(In this photo taken on Tuesday, June 2, 2020, Russian Orthodox priest Father Vasily Gelevan speaks during an interview with The Associated Press at the Church of the Annunciation of the Holy Virgin in Sokolniki in Moscow, Russia. The fresco in the background depicts a Russian Orthodox priest walking with a cross in hand alongside Russian army soldiers in a 1904 battle with Japanese troops.)
ROME – A group of Russian Orthodox priests has launched an open petition calling for an immediate ceasefire to the war with Ukraine and criticized the suppression of non-violent protests demanding peace.
In the petition, which already has nearly 300 signatures after being launched earlier this week, the priests and archpriests said they are each appealing personally “to everyone on whom the cessation of the fratricidal war in Ukraine depends, with a call for reconciliation and an immediate ceasefire.”
The appeal is considered unusual because the Russian Orthodox Church, especially at the leadership level, has long been considered a reliable ally of the Kremlin. Notably, there are no metropolitans among the signatories to the petition, the most senior figures in the Russian Orthodox hierarchy.
They noted that the appeal was launched between the second Sunday before Lent, which is dedicated to the Last Judgement, and the final Sunday before Lent, which in the Orthodox Church is known as “Forgiveness Sunday.”
In their appeal, the priests cautioned that “the Last Judgment awaits every person. No earthly authority, no doctors, no guards will protect from this judgment.”
“Concerned about the salvation of every person who considers himself a child of the Russian Orthodox Church, we do not want him to appear at this judgment, bearing the heavy burden of mothers’ curses,” they said.
Jesus’ body and blood, they said, will be received in communion on Sunday “by those people who give murderous orders, not into life, but into eternal torment.”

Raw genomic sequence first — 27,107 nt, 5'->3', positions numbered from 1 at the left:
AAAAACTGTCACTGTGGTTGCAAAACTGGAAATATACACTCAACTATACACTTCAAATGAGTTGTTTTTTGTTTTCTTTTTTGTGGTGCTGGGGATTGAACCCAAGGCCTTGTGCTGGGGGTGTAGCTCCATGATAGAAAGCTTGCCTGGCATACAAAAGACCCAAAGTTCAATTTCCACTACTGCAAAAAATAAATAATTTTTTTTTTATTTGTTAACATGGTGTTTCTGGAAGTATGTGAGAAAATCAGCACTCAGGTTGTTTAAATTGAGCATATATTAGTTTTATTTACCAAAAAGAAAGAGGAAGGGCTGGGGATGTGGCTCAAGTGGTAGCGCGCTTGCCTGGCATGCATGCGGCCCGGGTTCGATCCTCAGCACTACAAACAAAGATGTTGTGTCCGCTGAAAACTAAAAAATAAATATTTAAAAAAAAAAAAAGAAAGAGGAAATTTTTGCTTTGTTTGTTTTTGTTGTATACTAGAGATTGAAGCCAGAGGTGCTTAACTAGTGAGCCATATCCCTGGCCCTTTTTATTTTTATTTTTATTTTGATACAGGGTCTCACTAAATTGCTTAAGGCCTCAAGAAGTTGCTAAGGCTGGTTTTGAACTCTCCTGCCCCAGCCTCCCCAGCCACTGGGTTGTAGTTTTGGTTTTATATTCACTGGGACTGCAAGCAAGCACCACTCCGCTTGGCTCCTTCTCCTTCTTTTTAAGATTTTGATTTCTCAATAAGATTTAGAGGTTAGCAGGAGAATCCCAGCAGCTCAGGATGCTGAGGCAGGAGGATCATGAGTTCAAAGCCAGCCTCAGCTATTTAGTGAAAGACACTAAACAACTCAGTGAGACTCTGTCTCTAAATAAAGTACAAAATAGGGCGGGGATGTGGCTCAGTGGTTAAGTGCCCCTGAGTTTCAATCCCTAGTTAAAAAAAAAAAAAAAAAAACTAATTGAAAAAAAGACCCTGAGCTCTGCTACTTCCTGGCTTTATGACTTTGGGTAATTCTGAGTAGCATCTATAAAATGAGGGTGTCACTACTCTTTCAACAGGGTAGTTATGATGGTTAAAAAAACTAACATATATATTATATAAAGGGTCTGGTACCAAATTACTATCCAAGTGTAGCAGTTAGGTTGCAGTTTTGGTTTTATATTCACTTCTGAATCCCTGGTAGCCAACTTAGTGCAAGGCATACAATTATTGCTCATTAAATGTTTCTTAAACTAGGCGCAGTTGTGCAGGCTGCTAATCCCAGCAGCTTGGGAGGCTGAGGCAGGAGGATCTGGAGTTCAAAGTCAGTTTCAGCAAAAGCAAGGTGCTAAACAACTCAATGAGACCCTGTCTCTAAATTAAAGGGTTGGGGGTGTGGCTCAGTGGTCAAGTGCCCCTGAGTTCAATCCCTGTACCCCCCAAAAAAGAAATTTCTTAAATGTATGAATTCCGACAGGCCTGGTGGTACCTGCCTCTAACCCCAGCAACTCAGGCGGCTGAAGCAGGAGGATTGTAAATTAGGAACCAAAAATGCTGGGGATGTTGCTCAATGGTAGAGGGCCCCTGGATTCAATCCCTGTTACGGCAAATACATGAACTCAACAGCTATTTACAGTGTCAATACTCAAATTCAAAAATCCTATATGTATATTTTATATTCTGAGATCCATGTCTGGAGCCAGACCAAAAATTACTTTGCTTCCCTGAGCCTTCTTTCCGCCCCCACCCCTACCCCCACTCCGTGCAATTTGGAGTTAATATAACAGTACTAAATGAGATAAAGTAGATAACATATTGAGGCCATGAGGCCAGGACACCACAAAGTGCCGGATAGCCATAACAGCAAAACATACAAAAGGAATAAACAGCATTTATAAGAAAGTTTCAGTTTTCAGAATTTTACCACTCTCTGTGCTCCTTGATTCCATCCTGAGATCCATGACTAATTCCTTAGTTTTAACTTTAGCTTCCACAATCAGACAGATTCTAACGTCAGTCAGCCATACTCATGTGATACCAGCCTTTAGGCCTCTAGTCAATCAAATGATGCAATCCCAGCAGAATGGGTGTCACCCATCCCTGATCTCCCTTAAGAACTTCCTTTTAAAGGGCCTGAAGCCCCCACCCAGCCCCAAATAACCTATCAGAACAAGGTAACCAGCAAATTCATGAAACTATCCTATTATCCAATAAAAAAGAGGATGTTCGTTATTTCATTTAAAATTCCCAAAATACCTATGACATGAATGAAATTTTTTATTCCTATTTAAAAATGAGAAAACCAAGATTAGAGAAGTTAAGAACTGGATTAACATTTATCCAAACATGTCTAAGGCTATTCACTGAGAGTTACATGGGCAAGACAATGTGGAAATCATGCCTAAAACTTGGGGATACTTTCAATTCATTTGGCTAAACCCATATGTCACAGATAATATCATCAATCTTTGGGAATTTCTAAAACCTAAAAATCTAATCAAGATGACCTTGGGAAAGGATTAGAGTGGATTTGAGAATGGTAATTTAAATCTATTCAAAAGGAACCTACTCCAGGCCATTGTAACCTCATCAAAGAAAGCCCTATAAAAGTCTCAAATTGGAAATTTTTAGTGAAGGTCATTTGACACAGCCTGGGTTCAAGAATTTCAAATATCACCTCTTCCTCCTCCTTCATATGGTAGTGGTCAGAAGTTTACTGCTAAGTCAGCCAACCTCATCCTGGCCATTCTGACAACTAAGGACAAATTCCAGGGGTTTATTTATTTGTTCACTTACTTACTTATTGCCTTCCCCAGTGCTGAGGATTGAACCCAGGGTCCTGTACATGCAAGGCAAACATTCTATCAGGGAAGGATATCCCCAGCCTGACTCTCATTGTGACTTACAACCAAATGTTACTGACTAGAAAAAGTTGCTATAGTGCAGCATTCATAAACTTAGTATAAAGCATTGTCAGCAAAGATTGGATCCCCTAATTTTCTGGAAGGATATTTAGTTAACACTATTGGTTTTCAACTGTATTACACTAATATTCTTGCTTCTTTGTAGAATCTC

“We mourn the trial that our brothers and sisters in Ukraine were undeservedly subjected to,” they said, calling life a “priceless and unique gift” and calling for the safe return of all soldiers, Russian and Ukrainian, to their homes and families.
The priests lamented “the abyss that our children and grandchildren in Russia and Ukraine will have to overcome in order to once again begin to be friends with each other, respect and love each other.”
Stressing the value of mankind’s freedom as a God-given right, they said Ukraine ought to decide their future “on their own, not at gunpoint, without pressure from the West or the East.”
As Forgiveness Sunday, observed March 7 for the Russian Orthodox, approaches, the priests said the gates to heaven are open to everyone, even those who have committed serious sins, provided that they seek forgiveness from those they “humiliated, insulted, despised, or from those who were killed by his hands or by his order.”
“There is no other way but forgiveness and mutual reconciliation,” they said.
Quoting a biblical passage in Genesis after Cain kills his brother Abel out of jealousy, the priests said, “The voice of your brother’s blood cries out to Me from the ground; and now you are cursed from the earth, which has opened its mouth to receive the blood of your brother from your hand.”
“Woe to every person who realizes that these words are addressed to him personally,” they said.
The priests also opposed the oppression of peaceful protesters to the war in Russia, many of whom have been arrested, saying, “no non-violent call for peace and an end to war should be forcibly suppressed and considered as a violation of the law, for such is the divine commandment: ‘Blessed are the peacemakers.’”
They called all parties involved to engage in meaningful dialogue, saying, “There is no other alternative to violence.”